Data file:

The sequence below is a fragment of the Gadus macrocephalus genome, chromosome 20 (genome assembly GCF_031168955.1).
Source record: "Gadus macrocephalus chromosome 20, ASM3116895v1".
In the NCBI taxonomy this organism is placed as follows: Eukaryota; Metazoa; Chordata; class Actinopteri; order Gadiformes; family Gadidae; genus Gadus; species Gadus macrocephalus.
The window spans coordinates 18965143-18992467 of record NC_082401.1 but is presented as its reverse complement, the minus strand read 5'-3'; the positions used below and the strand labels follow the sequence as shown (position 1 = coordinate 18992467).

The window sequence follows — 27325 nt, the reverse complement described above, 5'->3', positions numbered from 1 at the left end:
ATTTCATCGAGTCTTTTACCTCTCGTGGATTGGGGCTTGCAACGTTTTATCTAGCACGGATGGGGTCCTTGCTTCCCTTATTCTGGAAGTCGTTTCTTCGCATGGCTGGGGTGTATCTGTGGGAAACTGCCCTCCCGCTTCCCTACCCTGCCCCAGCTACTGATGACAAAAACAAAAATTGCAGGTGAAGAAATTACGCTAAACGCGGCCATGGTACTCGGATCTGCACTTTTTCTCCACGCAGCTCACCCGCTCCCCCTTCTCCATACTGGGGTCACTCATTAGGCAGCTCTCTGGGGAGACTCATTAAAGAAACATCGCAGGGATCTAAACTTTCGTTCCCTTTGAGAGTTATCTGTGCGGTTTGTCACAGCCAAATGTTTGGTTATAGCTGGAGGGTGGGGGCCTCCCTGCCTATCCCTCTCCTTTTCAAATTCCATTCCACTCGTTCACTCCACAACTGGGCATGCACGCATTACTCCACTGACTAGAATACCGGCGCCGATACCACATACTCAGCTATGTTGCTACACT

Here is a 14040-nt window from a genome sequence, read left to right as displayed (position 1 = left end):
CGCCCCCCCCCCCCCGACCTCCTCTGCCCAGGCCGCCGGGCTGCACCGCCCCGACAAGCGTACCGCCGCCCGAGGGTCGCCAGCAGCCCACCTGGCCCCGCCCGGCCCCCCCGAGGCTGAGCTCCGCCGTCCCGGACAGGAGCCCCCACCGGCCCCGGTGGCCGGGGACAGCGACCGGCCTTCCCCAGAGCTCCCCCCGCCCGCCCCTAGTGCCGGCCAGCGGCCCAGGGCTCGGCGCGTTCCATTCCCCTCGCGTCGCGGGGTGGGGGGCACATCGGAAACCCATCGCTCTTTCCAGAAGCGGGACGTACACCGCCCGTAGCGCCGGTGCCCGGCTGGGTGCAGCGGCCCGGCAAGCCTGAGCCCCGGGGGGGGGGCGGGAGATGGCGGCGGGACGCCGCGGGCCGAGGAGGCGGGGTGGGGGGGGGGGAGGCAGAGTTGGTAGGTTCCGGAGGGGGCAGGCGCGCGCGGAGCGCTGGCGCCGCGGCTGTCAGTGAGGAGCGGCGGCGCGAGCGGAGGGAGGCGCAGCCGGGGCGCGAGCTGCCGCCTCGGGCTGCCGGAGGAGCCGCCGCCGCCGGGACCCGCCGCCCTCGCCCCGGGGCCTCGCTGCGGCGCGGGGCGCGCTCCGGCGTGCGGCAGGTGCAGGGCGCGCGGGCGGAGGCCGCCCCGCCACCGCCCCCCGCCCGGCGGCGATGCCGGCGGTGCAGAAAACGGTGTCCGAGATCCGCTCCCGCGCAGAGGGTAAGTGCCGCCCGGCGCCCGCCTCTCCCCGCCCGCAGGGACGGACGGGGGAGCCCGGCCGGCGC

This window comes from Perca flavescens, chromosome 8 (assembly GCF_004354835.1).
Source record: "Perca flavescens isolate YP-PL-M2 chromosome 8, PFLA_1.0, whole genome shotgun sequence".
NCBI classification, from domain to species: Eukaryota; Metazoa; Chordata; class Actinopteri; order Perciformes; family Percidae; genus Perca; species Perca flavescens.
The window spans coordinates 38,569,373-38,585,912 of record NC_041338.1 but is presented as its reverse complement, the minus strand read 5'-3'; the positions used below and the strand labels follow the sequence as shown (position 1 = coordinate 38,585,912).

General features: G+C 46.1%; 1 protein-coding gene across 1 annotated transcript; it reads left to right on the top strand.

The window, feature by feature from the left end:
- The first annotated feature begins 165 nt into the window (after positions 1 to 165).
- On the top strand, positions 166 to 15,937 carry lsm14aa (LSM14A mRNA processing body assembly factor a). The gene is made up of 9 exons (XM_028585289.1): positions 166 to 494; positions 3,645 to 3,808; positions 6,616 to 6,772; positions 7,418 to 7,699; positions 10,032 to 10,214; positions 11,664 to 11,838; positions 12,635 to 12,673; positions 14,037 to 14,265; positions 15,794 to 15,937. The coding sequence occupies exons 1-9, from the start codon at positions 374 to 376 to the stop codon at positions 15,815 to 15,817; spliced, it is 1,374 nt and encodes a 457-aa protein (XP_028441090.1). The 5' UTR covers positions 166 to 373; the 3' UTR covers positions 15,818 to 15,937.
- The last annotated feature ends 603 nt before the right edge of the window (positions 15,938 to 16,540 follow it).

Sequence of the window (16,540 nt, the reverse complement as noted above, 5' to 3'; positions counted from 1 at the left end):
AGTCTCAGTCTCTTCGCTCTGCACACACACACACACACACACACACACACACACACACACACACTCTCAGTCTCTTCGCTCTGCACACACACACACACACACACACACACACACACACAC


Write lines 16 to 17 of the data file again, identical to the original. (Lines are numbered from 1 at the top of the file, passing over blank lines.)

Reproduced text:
- On the top strand, positions 166 to 15,937 carry lsm14aa (LSM14A mRNA processing body assembly factor a). The gene is made up of 9 exons (XM_028585289.1): positions 166 to 494; positions 3,645 to 3,808; positions 6,616 to 6,772; positions 7,418 to 7,699; positions 10,032 to 10,214; positions 11,664 to 11,838; positions 12,635 to 12,673; positions 14,037 to 14,265; positions 15,794 to 15,937. The coding sequence occupies exons 1-9, from the start codon at positions 374 to 376 to the stop codon at positions 15,815 to 15,817; spliced, it is 1,374 nt and encodes a 457-aa protein (XP_028441090.1). The 5' UTR covers positions 166 to 373; the 3' UTR covers positions 15,818 to 15,937.
- The last annotated feature ends 603 nt before the right edge of the window (positions 15,938 to 16,540 follow it).